OK now for some of my favorite cooking recipes; for the careful observer you might be able to pick up on a pattern......



    Bourbon Marinade
    Roger Bell sent me this marinade recipe that uses the power of bourbon to tenderize meat as well as add flavor. Be careful when this hits the grill, it might flare-up for a few seconds as the alcohol burns off.
    Prep Time: 10 minutes
    Total Time: 10 minutes
    Yield: Makes about 2 1/4 cups
    Ingredients:
    • 1 cup of reduced sodium or regular soy sauce
    • 1 cup of Heaven Hill bourbon (or other cheap brand) Note: The better bourbons do not work with this recipe.
    • 1 level tablespoon dry powdered ginger
    • 1 level tablespoon dry powdered mustard seed
    • 2 tablespoons of minced garlic


    Bourbon Barbecue Sauce
    Ingredients:
    • 1 Tablespoon butter
    • 1 Tablespoon olive oil
    • 2 cups finely chopped onion
    • 2 cloves garlic, crushed
    • 1/2 cup molasses
    • 1 cup ketchup
    • 1/4 cup red wine vinegar
    • 1 teaspoon dry mustard
    • 1/4 teaspoon freshly ground black pepper
    • 2 Tablespoons lemon juice
    • 1/2 teaspoon grated lemon zest
    • 1 Tablespoon soy sauce
    • 1 Tablespoon Hungarian paprika
    • 1/3 cup bourbon whiskey
    Preparation:
    In a large, heavy saucepan, melt the butter with the oil. Sauté the onions until tender. Add the garlic and cook 2 minutes longer.

    Combine the molasses, ketchup, vinegar, mustard, pepper, lemon juice, zest, soy sauce,paprika, and bourbon. Stir into onion mixture.

    Bring to a boil, reduce heat, and simmer for 30 minutes, stirring occasionally. Cool and refrigerate in a covered container.

    Yield: 2-1/2 cups



    ================================================== =======================================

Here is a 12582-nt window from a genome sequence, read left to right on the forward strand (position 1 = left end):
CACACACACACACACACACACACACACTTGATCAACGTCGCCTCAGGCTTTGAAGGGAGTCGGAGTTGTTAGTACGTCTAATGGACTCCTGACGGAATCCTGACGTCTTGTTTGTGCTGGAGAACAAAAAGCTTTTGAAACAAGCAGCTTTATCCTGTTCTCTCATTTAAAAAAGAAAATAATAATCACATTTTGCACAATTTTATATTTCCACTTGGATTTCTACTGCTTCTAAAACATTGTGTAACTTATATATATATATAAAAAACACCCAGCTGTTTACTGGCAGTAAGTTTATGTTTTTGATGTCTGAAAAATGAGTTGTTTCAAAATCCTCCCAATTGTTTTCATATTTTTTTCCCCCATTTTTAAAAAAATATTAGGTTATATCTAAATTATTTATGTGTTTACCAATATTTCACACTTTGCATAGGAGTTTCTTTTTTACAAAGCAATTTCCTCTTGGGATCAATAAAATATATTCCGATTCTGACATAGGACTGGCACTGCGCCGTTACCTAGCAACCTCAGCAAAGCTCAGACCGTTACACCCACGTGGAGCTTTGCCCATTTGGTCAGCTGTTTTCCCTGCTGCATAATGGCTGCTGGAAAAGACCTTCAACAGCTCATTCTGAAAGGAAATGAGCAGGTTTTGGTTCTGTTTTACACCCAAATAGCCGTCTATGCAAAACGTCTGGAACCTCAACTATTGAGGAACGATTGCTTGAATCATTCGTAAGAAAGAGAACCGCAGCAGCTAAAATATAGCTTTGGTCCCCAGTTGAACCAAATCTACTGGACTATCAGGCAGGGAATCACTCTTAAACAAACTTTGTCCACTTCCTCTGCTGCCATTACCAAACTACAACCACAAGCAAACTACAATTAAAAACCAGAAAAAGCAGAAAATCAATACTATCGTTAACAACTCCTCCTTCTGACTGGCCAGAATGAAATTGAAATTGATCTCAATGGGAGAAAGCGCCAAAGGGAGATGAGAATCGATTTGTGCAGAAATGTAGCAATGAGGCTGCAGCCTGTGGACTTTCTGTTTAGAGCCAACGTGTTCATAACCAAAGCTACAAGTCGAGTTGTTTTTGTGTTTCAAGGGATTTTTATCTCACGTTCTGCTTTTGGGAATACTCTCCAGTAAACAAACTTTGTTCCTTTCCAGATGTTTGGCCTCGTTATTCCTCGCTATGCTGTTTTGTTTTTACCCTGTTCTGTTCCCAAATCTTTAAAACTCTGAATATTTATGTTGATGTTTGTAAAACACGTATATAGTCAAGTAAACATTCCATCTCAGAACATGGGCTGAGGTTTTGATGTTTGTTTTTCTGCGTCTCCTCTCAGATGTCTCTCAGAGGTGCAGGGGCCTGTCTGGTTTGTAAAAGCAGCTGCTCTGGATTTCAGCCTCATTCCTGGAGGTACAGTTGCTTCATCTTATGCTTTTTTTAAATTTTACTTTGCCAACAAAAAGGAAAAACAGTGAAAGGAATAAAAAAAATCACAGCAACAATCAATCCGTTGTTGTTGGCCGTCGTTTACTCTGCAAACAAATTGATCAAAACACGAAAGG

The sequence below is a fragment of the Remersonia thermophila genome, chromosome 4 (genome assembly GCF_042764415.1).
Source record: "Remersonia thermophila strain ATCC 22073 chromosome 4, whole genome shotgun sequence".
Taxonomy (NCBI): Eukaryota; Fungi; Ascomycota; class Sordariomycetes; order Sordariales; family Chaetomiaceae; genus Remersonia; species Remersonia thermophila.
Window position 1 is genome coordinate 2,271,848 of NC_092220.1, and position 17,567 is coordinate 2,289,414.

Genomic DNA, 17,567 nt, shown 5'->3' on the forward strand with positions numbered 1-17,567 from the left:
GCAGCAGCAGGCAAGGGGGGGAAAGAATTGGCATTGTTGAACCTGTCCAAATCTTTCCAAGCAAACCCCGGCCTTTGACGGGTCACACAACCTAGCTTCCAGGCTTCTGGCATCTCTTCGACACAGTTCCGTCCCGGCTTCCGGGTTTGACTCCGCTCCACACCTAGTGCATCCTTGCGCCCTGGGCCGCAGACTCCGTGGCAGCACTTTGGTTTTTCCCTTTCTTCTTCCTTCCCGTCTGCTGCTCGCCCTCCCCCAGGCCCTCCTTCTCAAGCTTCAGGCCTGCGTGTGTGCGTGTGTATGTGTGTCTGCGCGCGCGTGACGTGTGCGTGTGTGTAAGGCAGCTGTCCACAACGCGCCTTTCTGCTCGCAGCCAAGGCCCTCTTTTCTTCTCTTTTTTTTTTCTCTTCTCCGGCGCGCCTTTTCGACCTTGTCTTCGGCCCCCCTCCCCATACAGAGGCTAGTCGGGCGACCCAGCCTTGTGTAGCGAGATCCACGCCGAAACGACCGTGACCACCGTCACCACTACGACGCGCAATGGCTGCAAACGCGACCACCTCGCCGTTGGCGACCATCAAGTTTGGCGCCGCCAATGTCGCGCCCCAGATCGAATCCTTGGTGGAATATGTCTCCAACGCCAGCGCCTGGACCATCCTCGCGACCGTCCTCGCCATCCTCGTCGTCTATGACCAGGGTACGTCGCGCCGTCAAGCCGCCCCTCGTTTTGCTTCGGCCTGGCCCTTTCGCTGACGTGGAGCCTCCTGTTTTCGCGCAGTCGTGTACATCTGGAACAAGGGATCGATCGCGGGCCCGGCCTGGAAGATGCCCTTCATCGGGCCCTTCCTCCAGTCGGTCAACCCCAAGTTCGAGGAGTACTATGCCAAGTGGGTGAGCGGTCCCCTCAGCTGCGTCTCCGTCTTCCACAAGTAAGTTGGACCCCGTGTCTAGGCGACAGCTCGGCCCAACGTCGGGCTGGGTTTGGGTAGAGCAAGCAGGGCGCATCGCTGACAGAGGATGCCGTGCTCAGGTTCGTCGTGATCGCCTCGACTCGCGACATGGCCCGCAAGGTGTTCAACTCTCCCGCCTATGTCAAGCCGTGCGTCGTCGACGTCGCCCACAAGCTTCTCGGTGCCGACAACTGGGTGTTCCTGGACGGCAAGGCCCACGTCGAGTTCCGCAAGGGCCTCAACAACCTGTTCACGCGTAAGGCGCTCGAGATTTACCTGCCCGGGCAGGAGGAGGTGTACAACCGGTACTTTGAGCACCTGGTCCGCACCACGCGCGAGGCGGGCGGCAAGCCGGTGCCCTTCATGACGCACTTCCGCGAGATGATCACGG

Bourbon Marinade

    Ingredients:
    Servings:
    8
    • 8 pork chops (about 3/4-inch thick or thicker or use 2 tenderloins)


    MARINADE
    • 3/4 cup low sodium soy sauce (use only low sodium)
    • 1/2 cup bourbon
    • 1/4 cup Worcestershire sauce
    • 1/4 cup water
    • 1/4 cup vegetable oil
    • 2 tablespoons fresh minced garlic
    • 3 tablespoons brown sugar
    • 2 tablespoons black pepper
    • 1 teaspoon fresh minced gingerroot (or use 1/2 teaspoon dry ginger powder)
    Change Measurements: US | Metric
    Directions:
    Prep Time: 1/2 day
    Total Time: 1/2 day
    1. In a bowl whisk together the marinade ingredients; place in a large zip-loc plastic bag.
    2. Add in the pork chops or 2 pork tenderloins; seal the bag.
    3. Turn to coat with the marinade.
    4. Refrigerate for a minimum of 12 hours.
    5. Set grill to high heat (about 400°F).
    6. Remove the pork and discard the marinade.
    7. Place on grill.
    8. For pork chops cook for about 15 minutes on each side, depending on how thick your chops are.
    9. For pork tenderloins, cook for about 25 minutes turning occasionally or until the pork is cooked;
    tent with foil and let sit for about 10 minutes before slicing.


    Bourbon-Glazed Pork Chops

    Ingredients:
    Servings:

    6
    • 1/2 cup firmly packed light brown sugar
    • 3 tablespoons Dijon mustard
    • 2 tablespoons soy sauce
    • 2 tablespoons bourbon
    • 1/2 teaspoon salt
    • 1/4 teaspoon pepper
    • 6 pork chops (bone-in, 1-inch-thick)
    Change Measurements: US | Metric
    Directions:
    Prep Time: 40 mins
    Total Time: 54 mins
    1. In a shallow dish or large zip-lock heavy-duty freezer bag, stir together the first 6 ingredients; add in pork chops.
    2. Cover dish or seal bag and chill 30 minutes, turning once.
    3. Remove pork from marinade, reserving marinade.
    4. Grill pork over med-high heat, covered w/ grill lid for 10-12 minutes (or until done), turning once.
    5. Transfer reserved marinade to a saucepan; bring to a boil; cook, stirring occasionally, for 2 minutes.
    6. Pour sauce over chop and serve.

    Bourbon Mustard Marinated Pork Chops

    1/2 cup bourbon
    1/4 cup brown sugar
    1/2 cup vegetable oil
    1/2 cup spicy brown mustard (most any kind of mustard will work)
    1/2 tsp. garlic powder
    1 oz. Worcestershire sauce
    1 splash hot sauce
    2 green onions, chopped
    8 boneless pork chops (loin chops) 3/4-1″ thick (use thinner chops if you want to use them for sandwiches like I did)